Rainforest Symposium a success

Rainforests of Subtropical Australia (ROSA) Symposium


This successful two-day symposium showcasing all types of subtropical Australian rainforests, was held on 23rd and 24th March 2017 at the Robina Community Centre on the Gold Coast. A dinner and drinks event was held on the evening of 23rd March at the Currumbin RSL. The symposium was hosted by Healthy Land and Water (HLW) and the major sponsor was the Australian Government’s National Landcare Programme (NLP).

All rainforest types found in subtropical Australia, being the Littoral Rainforest and Coastal Vine Thickets of Eastern Australia, Gondwana Rainforest of Eastern Australia, Lowland Rainforest of Subtropical Australia and the Semi-Evergreen Vine Thickets of the Brigalow Belt (North and South) and Nandewar Bioregions, are Matters of National Environmental Significance (MNES) and a focus of the National Landcare Programme.


Rainforests of Subtropical Australia sought to:

  • revisit the rainforest status and restoration efforts a decade after the Rainforest Recovery conference 2006 at Griffith University
  • raise awareness and knowledge of the Endangered Ecological Communities
  • shine a light on rare and threatened species in rainforests
  • acknowledge elders of the rainforest work
  • share mapping approaches toward achieving consistency across the bioregion for effective restoration and protection
  • empower private landholders, agency managers and corridor managers with knowledge and skills
  • connect communities of interest across the border
  • promote public-private land connections
  • help Local Government areas to collaborate
  • share new research and practice learnings
  • identify future pathways and partnerships.

Some notable outcomes from the Symposium include:

  • Tim Low (lead keynote) subsequently invited to present to the joint meeting of the Gondwana Rainforests of Australia Community Advisory and Technical Advisory Committees in August 2017; focus on key values for Gondwanan interpretation narratives and monitoring values under changing climates.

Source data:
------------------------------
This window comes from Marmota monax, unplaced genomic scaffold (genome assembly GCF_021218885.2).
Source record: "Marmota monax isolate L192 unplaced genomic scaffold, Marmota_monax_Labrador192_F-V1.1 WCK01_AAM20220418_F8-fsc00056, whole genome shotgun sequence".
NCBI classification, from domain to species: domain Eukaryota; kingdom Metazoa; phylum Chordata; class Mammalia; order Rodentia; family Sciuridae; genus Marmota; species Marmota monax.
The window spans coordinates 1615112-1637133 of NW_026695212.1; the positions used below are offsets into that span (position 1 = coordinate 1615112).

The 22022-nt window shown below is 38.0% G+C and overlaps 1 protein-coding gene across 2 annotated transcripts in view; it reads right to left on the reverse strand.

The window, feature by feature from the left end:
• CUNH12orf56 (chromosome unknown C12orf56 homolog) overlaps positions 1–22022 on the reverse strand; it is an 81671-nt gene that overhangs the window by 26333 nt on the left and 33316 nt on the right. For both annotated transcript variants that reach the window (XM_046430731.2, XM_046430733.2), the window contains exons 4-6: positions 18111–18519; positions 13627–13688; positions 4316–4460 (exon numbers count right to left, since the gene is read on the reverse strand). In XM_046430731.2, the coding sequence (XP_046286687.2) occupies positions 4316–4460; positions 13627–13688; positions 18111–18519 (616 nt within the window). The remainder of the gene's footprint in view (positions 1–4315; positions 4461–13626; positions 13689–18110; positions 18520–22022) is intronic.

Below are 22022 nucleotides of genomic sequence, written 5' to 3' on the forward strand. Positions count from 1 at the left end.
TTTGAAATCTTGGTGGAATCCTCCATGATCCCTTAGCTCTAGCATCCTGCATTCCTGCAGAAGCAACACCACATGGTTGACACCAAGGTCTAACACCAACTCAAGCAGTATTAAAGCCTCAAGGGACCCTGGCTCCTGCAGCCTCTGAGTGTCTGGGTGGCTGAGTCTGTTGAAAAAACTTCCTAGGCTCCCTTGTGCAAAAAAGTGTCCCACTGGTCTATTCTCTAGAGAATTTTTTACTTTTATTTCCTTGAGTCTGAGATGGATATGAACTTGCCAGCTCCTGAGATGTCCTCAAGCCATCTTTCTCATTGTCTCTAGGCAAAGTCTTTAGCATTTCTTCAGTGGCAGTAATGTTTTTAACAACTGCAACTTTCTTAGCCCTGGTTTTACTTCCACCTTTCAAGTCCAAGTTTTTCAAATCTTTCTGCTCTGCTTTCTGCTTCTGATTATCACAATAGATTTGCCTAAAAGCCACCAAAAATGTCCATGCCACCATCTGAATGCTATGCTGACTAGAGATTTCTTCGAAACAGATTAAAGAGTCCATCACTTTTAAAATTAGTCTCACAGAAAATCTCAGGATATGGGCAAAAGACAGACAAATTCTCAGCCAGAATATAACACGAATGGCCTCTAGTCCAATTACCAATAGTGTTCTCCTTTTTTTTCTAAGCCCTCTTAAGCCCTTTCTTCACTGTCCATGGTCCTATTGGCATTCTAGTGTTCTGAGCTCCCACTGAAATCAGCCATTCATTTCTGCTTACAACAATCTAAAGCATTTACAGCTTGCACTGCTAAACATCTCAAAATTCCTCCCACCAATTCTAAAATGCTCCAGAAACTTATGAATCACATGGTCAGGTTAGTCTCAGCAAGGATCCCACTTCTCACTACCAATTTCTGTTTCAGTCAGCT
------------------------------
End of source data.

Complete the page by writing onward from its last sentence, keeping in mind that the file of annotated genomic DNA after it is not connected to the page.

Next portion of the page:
• Tim also provided information and evidence to support a significant shift away from investing restoration effort in landscape corridors to the identification and retention of refugia.
  • Carla Catterall raised several restoration dilemmas that continue to be actively discussed post-Symposium – for example the first trees to establish in disused pasture are often non-native species. Plus, should we encourage rainforest invasion of some sclerophyll communities, especially at the urban interface where hot fires are impossible?
  • Maximo Bottaro presented information on the difference in genetic diversity between remnant rainforest trees and nursery seedlings for adaptable regeneration, resulting in a significant shift towards recognising the value of sourcing seed from remnant rainforest trees to enhance genetic diversity of species used in restoration plantings.
  • The Fire and Rainforest Q&A lead to a strong argument made for the retention of ecotonal boundaries between rainforest and neighbouring communities and managing the expansion of rainforest using fire to protect adjacent vegetation communities, particularly eucalypt forests with a grassy understorey.

ROSA included 4 keynote presentations, over 25 presentations, and a Fire and Rainforest Q&A. Over the two days, the symposium attracted more than 340 people from Innisfail to Grafton. Attendees represented a range of sectors, with 30% from Not for Profit organisations, 30% government, 13% universities, 12% from industry, 9% landholders and 6% volunteers.

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